17-Nov-2013 by Allison McMillan

Read Time: Approx. 5 minutes

Onto Session 2!

I fear I won’t be able to process everything and get it in a post before I start forgetting what my notes mean! Expect rapid postings in the near future.

Onto Session 2!

TL;DR: databases.

This session was about the Zombie apocolyse and data structures with Casey Rosenthal. I knew walking into this one that it would be a little over my head but after a post session debrief with Conrad (my guide) that helped frame database structures in general, everything clicked! I’m also just now starting to really get into database structures and understand more about how they work, how to work with them, and what are the ways you can structure different data types within databases so this ended up being a great session for me to be in. Also, it was about a zombie apocalypse so it had to be good. Let’s start from the basics. There are two types of databases, SQL databases and NoSQL databases. NoSQL databases are essentially anything that isn’t a SQL database. NoSQL databases can also be known as distributed key value databases. Examples of these databases include MongoDB and Riak. SQL databases include MySQL, SQLite, etc. There are a handful of differences but the main difference is that SQL databases are based in table modeling. SQL databases can be a bit more flexible if you have similar types of information coming in all the time, but they can also be harder to scale. SQL databases are also good as long as everything is on one machine because they are safe, have lots of features and have many other good aspects but features these same features are hard to implement once you are running on many machines. Why do you need to move to many machines instead of having just one machine? Because you can’t read the information quickly enough when there is a lot of it (essentially, the queries start taking too long and you need to split the information onto more than one machine). Finally, SQL databases enforce the structure. If you use a SQL database, all of the tables in the database require the same information. In a NoSQL database, this isn’t the case. NoSQL databases are designed to they can start as one thing but easily scale to become larger and hold different types of information. And because there isn’t the same table structure, it can be easier to store lots of different types of information. So, when using a NoSQL database, you don’t have to use commands like rake db:migrate because there are no data migrations (yeah, that kinda blew my mind and it was also where the whole rest of the talk suddenly clicked into place for me). AND there’s no schema file! A NoSQL database has tables but they aren’t specific so they’re called connections instead of tables. The downside, however, is that you can’t tell exactly what’s in the database unless you pull all the records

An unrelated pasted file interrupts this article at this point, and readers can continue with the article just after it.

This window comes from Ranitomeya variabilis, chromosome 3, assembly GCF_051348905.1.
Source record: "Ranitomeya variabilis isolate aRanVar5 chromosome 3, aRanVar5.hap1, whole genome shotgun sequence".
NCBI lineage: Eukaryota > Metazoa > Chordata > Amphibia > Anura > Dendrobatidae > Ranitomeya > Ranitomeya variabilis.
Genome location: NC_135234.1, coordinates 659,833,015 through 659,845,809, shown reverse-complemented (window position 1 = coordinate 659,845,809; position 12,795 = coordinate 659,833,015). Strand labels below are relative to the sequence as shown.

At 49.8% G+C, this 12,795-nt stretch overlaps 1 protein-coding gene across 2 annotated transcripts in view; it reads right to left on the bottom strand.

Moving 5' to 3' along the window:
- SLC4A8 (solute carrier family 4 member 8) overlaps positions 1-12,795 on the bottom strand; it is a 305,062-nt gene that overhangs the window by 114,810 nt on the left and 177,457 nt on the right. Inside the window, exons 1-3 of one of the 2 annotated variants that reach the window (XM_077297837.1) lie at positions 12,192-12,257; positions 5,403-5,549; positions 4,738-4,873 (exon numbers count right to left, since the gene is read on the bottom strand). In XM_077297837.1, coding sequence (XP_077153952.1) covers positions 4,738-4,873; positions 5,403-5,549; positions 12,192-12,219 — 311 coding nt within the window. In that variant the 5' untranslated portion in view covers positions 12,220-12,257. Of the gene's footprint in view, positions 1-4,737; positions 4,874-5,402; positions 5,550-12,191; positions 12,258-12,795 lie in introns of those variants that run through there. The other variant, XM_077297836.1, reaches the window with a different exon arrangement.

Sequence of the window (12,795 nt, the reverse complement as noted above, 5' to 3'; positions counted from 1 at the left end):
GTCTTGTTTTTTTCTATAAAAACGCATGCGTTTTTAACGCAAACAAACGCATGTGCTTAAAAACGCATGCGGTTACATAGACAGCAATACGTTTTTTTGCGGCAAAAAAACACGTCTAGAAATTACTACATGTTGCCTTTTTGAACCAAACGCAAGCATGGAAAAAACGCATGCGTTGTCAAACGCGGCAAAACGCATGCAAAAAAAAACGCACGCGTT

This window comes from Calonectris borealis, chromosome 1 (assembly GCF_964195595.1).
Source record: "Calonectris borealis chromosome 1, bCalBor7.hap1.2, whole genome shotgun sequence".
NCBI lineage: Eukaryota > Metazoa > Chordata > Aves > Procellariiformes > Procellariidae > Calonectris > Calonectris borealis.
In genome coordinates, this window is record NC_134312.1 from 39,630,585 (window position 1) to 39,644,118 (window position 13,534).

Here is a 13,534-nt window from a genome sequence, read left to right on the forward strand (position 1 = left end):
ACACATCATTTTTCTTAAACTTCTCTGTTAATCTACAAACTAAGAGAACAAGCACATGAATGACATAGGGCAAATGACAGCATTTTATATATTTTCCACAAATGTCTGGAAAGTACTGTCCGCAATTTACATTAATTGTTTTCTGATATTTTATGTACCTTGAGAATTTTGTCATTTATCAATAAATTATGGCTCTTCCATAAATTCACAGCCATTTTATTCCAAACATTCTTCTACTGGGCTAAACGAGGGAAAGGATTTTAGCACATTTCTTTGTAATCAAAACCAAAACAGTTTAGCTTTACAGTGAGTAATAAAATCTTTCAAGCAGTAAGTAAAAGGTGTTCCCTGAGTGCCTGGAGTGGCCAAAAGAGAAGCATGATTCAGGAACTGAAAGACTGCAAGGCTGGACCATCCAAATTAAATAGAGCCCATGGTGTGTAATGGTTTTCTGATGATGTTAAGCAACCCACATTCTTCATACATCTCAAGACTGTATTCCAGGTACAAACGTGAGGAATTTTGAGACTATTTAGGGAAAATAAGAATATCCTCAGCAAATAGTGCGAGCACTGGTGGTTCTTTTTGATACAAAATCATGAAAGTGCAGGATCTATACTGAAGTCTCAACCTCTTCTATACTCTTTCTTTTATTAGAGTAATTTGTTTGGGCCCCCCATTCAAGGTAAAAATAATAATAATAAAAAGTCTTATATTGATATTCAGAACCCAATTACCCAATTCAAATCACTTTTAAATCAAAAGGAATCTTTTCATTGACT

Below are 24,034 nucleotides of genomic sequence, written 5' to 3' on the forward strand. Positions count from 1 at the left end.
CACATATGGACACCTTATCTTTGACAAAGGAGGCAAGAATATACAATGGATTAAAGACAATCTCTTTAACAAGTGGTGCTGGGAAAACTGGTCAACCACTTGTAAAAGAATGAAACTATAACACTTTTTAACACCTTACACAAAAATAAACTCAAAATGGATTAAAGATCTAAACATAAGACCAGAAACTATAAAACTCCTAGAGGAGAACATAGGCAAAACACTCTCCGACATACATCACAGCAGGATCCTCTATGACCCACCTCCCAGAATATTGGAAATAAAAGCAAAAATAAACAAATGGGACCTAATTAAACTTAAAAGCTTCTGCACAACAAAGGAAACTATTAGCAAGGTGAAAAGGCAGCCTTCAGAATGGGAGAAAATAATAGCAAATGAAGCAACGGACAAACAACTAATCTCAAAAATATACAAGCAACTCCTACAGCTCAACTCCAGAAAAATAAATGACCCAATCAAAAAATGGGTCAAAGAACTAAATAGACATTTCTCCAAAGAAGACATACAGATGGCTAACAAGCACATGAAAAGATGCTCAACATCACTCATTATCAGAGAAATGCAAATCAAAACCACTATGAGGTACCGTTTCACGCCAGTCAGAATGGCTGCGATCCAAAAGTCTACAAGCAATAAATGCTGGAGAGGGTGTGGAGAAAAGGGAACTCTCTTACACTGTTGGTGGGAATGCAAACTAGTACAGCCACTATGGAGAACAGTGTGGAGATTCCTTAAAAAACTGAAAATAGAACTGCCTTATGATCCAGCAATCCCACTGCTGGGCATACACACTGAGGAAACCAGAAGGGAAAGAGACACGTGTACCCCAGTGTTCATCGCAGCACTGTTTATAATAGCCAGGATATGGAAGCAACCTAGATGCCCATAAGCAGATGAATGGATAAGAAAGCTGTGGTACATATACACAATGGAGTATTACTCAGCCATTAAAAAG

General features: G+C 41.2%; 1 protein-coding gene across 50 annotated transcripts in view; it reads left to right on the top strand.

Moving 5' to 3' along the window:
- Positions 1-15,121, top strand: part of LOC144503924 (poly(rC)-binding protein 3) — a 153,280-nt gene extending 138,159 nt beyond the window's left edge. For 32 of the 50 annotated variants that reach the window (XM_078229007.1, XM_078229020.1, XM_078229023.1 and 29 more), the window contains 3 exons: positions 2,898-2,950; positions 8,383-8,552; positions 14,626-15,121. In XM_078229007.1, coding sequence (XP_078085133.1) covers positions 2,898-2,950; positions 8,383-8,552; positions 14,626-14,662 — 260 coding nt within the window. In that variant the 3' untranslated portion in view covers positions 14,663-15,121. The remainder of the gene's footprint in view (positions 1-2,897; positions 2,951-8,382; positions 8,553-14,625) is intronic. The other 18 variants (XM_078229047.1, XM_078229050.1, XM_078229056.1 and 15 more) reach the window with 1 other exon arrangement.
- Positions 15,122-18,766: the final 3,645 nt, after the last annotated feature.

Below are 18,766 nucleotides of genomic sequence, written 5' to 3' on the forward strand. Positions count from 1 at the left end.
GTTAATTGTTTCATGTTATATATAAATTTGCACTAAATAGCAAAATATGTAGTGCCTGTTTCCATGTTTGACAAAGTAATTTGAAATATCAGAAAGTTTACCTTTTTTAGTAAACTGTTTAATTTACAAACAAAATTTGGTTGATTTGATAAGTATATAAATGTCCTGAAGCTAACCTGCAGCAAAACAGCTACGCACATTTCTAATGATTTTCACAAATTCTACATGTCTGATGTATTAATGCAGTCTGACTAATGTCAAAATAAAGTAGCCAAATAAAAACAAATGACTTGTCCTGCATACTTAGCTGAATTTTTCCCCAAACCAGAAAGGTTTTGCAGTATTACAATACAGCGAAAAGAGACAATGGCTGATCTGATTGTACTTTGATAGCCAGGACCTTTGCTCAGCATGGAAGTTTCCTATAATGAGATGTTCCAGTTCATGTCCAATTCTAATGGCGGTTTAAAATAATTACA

So, back to the actual talk…when thinking about what type of database to use, it’s important to think about how the information will need to be presented in the end. This was an idea that continued to surface throughout the talk.

Some important terms I learned when thinking about NoSQL databases (and databases in general) were high availability, strong consistency, and partition tolerance. High availability means you can connect to any part of the system and you can both read and write all the data. So, for example, if you have 3 different silos that each keep information, the databases are kept in sync with one another so that you can access all the same data from any of those silos. In other words, if a server crashes, the database still works (Casey has a great slide that shows this, so I definitely recommend looking up the talk on Confreaks when it’s up). Strong consistency means that parts of the database will remain in sync with one another. Finally, partition tolerance means that if the cable comes out of the wall, the database will remain running.

When you have a distributed system, there are a few data modeling options. You can do a document based inverted index or a term based inverted index. The document based inverted index means that you can write the information efficiently but that you’ll have an inefficient read process. The term based inverted index is the opposite. You have an efficient read but inefficient write system. So again, it comes down to really thinking about the data you have and what will be more important to your business processes.  Will you be reading a lot of data or writing a lot of data? The

He also talked about Highly Available systems (HA) of geohashes and one other type of HA system that I can’t remember. Lastly, I learned about some interesting components that are Riak-specific. Riak creates data siblings, which is also not possible in SQL but is possible in key value databases. Basically, when information is written into the system to the same key (so to the same data entry) from two different places (so two people are updating the same person’s file at the same time) the system will save both entries and connect them. In other systems, they just take the most recent timestamp as the most recent data but here, siblings are created and the two entries are both saved, become siblings and then the user is notified the next time that file is accessed being told “hey, you’ve got two entries here. Which one is correct?”

The rest of the talk went into some more detail on this information, how to locate zombies via zip code and other interesting components of the database but, for me, this is what I gleaned from the talk. For more examples, information, and the source code, you can check out zombies.samples.basho.com.

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